The Hercules C-130 appeared to "stall" mid-air before plummeting to the ground at 11.30am (3.30pm GMT), shortly after takeoff from Savannah International Airport.
Surveillance footage from a nearby business off Highway 21 captured the horrifying scenes as the aircraft suddenly nosedived – narrowly avoiding cars and sending a huge fireball into the sky.
A crew of nine Puerto Ricans were on board the National Guard aircraft, which was more than 60 years old and had been sued to rescue US citizens stranded after both Hurricanes Irma and Maria.
Effingham County Sheriff's spokeswoman Gena Bilbo said: "It miraculously did not hit any cars, any homes. This is a very busy roadway."
Eight hours after the crash, she added: "To our knowledge there are no survivors."
The huge plane's fuselage appeared to have struck the central reservation, and pieces of its 132ft wings were scattered across lanes in both directions.
The only part still intact was the tail section, according to the fire service.
Isabelo Rivera, Adjutant General of Puerto Rico's National Guard said: "The planes that we have in Puerto Rico – it's not news today that they are the oldest planes on inventory [of all National Guard planes nationwide]."
Puerto Rico's National Guard has five other similar planes, two of which need maintenance and aren't being used, he said.
Mr Rivera added that it's too early to say what might have caused the tragedy.
The plane last received maintenance at the base in Savannah in April.
Mr Rivera said all nine crew members had helped with hurricane recovery efforts as part of the 198th Fighter Squadron, nicknamed the Bucaneros, which flies out of Base Muniz in the northern coastal city of Carolina.
The names aren't being released until all the families have been contacted, but "most of them already know and have come to the base," according to the National Guard.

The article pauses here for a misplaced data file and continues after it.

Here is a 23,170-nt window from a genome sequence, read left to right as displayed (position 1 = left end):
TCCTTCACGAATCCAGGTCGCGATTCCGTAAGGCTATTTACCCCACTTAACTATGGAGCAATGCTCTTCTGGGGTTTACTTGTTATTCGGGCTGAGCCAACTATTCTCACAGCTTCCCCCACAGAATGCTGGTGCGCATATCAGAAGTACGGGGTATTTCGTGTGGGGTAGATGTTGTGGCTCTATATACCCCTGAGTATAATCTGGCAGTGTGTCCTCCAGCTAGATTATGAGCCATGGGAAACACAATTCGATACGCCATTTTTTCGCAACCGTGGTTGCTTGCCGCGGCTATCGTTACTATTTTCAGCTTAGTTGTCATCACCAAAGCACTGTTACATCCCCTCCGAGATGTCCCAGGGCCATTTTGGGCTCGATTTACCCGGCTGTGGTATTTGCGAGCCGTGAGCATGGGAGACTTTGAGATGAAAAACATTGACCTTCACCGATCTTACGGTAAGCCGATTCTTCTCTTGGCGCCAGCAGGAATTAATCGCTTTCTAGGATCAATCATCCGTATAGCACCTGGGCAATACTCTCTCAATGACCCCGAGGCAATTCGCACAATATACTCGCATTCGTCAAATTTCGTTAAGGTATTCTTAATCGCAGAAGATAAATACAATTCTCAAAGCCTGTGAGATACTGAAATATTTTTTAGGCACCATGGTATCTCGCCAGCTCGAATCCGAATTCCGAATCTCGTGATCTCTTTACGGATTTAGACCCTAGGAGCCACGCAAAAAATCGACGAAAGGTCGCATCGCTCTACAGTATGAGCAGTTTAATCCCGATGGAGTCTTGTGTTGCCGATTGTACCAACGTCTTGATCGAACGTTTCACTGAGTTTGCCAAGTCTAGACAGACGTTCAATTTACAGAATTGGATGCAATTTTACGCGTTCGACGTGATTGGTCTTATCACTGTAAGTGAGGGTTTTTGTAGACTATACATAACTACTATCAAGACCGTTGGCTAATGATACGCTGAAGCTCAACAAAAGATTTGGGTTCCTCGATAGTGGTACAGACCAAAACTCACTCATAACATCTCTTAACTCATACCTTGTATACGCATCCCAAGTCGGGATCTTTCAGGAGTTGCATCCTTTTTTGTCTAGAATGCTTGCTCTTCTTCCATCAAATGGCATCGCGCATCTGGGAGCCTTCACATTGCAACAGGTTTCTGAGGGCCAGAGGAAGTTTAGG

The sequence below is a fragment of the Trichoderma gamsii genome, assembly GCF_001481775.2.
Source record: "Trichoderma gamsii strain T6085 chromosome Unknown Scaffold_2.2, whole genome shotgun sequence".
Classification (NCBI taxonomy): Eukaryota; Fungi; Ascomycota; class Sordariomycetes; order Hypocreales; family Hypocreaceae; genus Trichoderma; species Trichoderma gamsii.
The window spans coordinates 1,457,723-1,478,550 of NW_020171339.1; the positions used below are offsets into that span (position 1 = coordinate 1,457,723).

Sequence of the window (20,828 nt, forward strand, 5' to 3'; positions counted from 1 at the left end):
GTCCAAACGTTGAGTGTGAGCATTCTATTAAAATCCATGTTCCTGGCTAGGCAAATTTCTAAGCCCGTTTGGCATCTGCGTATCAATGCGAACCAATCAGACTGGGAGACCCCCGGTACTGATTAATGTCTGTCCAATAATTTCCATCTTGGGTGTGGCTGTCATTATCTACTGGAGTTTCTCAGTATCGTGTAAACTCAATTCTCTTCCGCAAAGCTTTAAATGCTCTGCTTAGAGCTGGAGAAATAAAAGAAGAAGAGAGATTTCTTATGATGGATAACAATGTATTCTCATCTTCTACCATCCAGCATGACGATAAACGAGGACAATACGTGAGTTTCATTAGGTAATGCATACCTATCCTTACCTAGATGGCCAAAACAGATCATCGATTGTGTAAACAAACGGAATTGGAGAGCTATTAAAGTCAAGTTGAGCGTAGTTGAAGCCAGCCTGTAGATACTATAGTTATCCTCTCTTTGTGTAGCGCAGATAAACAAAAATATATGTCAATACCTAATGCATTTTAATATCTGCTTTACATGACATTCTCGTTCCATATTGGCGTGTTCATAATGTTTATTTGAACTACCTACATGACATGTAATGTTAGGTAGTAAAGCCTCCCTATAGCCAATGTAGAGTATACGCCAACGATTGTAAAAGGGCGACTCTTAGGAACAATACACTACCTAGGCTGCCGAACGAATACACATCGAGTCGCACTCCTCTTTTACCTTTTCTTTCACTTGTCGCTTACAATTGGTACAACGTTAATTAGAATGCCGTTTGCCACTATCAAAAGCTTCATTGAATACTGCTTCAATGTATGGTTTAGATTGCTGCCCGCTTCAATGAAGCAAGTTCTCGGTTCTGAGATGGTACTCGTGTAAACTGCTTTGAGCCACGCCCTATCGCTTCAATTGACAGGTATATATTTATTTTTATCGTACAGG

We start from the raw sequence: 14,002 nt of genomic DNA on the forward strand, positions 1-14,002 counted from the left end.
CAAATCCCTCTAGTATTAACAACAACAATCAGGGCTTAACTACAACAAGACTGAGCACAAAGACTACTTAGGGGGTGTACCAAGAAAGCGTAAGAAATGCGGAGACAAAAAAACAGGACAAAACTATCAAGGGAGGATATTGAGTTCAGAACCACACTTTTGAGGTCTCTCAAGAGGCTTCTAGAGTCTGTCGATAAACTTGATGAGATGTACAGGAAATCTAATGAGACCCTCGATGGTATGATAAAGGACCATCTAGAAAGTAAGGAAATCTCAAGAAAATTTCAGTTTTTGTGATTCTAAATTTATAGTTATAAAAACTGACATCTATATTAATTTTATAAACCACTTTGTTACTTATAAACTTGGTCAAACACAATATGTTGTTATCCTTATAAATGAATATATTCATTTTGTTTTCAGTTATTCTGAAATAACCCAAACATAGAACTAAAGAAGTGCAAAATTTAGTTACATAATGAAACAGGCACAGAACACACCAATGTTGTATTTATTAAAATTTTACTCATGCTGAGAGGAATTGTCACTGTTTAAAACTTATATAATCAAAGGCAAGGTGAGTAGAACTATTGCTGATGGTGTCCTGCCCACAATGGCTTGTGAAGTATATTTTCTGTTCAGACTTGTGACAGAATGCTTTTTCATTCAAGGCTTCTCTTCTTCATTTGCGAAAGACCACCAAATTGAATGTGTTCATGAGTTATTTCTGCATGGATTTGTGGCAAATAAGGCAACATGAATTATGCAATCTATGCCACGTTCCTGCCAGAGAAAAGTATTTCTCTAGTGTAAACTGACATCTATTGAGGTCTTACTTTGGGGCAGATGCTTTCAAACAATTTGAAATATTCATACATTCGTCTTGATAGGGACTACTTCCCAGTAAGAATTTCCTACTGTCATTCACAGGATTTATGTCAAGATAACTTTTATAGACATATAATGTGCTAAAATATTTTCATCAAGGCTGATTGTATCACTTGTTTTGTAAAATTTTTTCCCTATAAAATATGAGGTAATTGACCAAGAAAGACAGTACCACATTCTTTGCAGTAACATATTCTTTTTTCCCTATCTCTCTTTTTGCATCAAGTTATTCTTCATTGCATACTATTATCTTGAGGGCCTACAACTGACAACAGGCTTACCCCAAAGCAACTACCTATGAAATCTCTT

Motorist Mark Jones told the Savannah Morning News that he saw the plane hit the road right in front of him, about a mile from the airport.
He said: "It didn't look like it nosedived, but it almost looked like it stalled and just went almost flat right there in the middle of the highway."
Mr Jones said describing how people stopped and got out of their cars following the explosion.
He continued: "I'm still shook up and shaking. My stomach is in knots because I know they're people just like me.
"I wasn't that far from it and I could have just kept going and it would have been me and we wouldn't be talking right now."
The US territory's Gov. Ricardo Rossello expressed his sadness, tweeting that "our prayers are with the families of the Puerto Rican crew."
President Donald Trump tweeted that he had been briefed on the crash, and sent "thoughts and prayers for the victims, their families and the great men and women of the National Guard."
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